Thousands Vaccinated Against Cholera in Haiti Following Outbreak

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Weeklong campaign delivers single dose of vaccine, while care for the sick continues

Originally posted on December 22, 2022

Johnson Guerrier and his 2-year-old daughter received the oral cholera vaccine as part of a community-wide campaign in Mirebalais, Haiti. (Photo by Melissa Jeanty / PIH)

Health workers this week launched a new cholera vaccine campaign, hoping to slow, and ultimately end, the current outbreak that has quickly spread throughout Haiti.

The weeklong campaign is led by the national Ministry of Health and Population (MSPP) with support from a team at Zanmi Lasante (ZL), Partners In Health’s sister organization in Haiti. The effort has so far reached more than 4,900 residents of the Mirebalais region in central Haiti and is expected to ultimately deliver a single dose of the oral vaccine, Euvichol-plus, to all eligible residents, about 105,390 people, health officials said. So far, nearly half of the vaccines administered have been to people over 15 years old, with the rest given to younger children.

“The goal is to vaccinate the whole commune with one dose of [the cholera vaccine] in order to reduce and stop the Vibro cholerae,” said Dr. Ralph Ternier, ZL’s director of programs, using the bacteria’s scientific name and noting that many of the workers involved in the current campaign were the same people that fought the outbreak in 2010.

“The community health workers were successfully deployed and after four days we expect to reach one-third of the population,” Ternier said. “ZL will put all the efforts to reach the target by the deadline” of December 28.

At the same time, the ZL team continues to treat cholera patients—3,000 people so far— at several facilities while grappling with chaotic conditions, such as widespread kidnappings and shortages of fuel, around the country. At the Hôpital Universitaire de Mirebalais (HUM), 80 beds for cholera patients quickly filled up and cholera treatment units at six other sites, including St-Marc, Petite Riviere, Verrettes, Jean-Denis, Boucan Carre, and Lascahobas, were established to care for additional patients.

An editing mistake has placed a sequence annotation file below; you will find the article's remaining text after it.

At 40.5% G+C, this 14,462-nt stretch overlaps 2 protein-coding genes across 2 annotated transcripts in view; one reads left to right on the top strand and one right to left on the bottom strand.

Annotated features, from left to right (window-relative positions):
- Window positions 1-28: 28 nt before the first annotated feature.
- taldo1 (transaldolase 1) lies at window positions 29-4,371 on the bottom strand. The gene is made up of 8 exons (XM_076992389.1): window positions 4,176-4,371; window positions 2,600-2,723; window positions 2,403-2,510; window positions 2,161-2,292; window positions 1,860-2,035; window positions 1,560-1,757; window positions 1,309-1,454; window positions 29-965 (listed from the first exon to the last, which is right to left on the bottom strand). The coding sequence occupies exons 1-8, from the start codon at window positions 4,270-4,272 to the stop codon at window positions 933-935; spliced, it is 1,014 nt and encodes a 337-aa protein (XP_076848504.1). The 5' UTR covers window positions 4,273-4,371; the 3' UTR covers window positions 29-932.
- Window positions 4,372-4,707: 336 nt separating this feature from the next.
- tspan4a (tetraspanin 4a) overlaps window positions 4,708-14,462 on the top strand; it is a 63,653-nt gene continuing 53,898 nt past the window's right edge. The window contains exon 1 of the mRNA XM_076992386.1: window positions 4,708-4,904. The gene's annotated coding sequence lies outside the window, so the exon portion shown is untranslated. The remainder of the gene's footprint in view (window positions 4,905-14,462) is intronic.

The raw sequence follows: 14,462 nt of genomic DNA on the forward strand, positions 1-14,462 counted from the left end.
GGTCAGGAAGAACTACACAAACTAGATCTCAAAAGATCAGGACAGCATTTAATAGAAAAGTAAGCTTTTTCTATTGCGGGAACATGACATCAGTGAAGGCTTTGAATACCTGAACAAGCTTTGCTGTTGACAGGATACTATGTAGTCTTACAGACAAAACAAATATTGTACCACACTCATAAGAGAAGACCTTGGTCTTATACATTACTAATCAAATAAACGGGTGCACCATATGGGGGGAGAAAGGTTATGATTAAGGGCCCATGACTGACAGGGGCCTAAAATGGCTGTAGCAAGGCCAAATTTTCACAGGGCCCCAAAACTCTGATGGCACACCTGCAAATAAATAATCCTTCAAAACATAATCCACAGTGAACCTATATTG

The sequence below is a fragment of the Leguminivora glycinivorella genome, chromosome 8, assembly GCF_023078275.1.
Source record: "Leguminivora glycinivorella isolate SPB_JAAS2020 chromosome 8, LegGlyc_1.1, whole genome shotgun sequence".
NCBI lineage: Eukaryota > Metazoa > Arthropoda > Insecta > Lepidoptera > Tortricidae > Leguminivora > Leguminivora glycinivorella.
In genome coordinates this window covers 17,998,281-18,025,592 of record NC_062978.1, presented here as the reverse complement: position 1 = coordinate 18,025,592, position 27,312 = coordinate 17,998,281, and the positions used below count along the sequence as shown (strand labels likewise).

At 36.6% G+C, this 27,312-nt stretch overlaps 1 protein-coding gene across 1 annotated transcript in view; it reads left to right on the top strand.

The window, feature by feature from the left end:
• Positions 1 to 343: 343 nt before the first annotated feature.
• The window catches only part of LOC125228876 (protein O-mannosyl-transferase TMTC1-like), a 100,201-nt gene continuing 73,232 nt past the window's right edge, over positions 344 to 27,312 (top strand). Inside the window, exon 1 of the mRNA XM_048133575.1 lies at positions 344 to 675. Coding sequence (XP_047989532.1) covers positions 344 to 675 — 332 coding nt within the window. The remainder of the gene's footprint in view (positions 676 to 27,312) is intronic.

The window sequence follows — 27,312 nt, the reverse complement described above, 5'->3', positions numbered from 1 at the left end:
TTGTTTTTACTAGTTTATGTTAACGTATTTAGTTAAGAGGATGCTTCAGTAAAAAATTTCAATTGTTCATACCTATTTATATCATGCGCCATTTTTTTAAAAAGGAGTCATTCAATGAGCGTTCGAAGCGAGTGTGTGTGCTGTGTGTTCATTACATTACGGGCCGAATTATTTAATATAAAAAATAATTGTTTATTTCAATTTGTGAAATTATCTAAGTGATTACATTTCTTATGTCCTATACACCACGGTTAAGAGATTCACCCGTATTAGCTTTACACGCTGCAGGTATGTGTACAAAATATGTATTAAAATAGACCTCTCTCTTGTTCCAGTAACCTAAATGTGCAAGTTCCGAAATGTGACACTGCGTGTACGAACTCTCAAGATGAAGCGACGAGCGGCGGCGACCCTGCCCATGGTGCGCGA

As of December 19, Haiti’s MSPP reported 17,629 suspected cases of cholera, 14,972 hospitalizations, and 316 deaths.  The majority of cases continues to be children under 5 years old, who are particularly at-risk due to widespread malnutrition, which leaves young immune systems more vulnerable to disease, physicians said.

Cooler boxes of cholera vaccines are prepared for distribution across various communities. (Photo by Melissa Jeanty / PIH)

Even as cholera surges around the world, the global vaccine stockpile has been depleted, according to the World Health Organization. That means the vaccine is currently being rationed; it is typically given in two doses, but since mid-October, health officials overseeing the global distribution of vaccines made the decision to recommend only one dose to stretch supply. One dose of the vaccine provides between six and 24 months of immunity, while the two-dose regimen delivered four weeks apart gives four years of protection. ZL-led cholera vaccination campaigns in recent years have included a two-dose regimen.

Cholera is caused by drinking water or eating food from sources that have been contaminated with the bacterium Vibrio cholerae. It is found and spread in places where people have inadequate or no access to sanitation and clean water.

People infected with cholera develop watery diarrhea, vomiting, and leg cramps. They can become dehydrated rapidly, go into shock, and may die within 24 hours if they do not receive care.

Cholera was not detected in Haiti until after the 2010 earthquake, when it was inadvertently introduced by United Nations security forces, sickening 820,000 people and causing nearly 9,800 deaths. After multiple, successful mass vaccination campaigns led by ZL and others, and a decision by the World Health Organization to create a cholera vaccine stockpile, cholera was declared eliminated from Haiti in February 2022.  In late September, a new outbreak began in Port-au-Prince, quickly spreading throughout the country.

Originally published on pih.org

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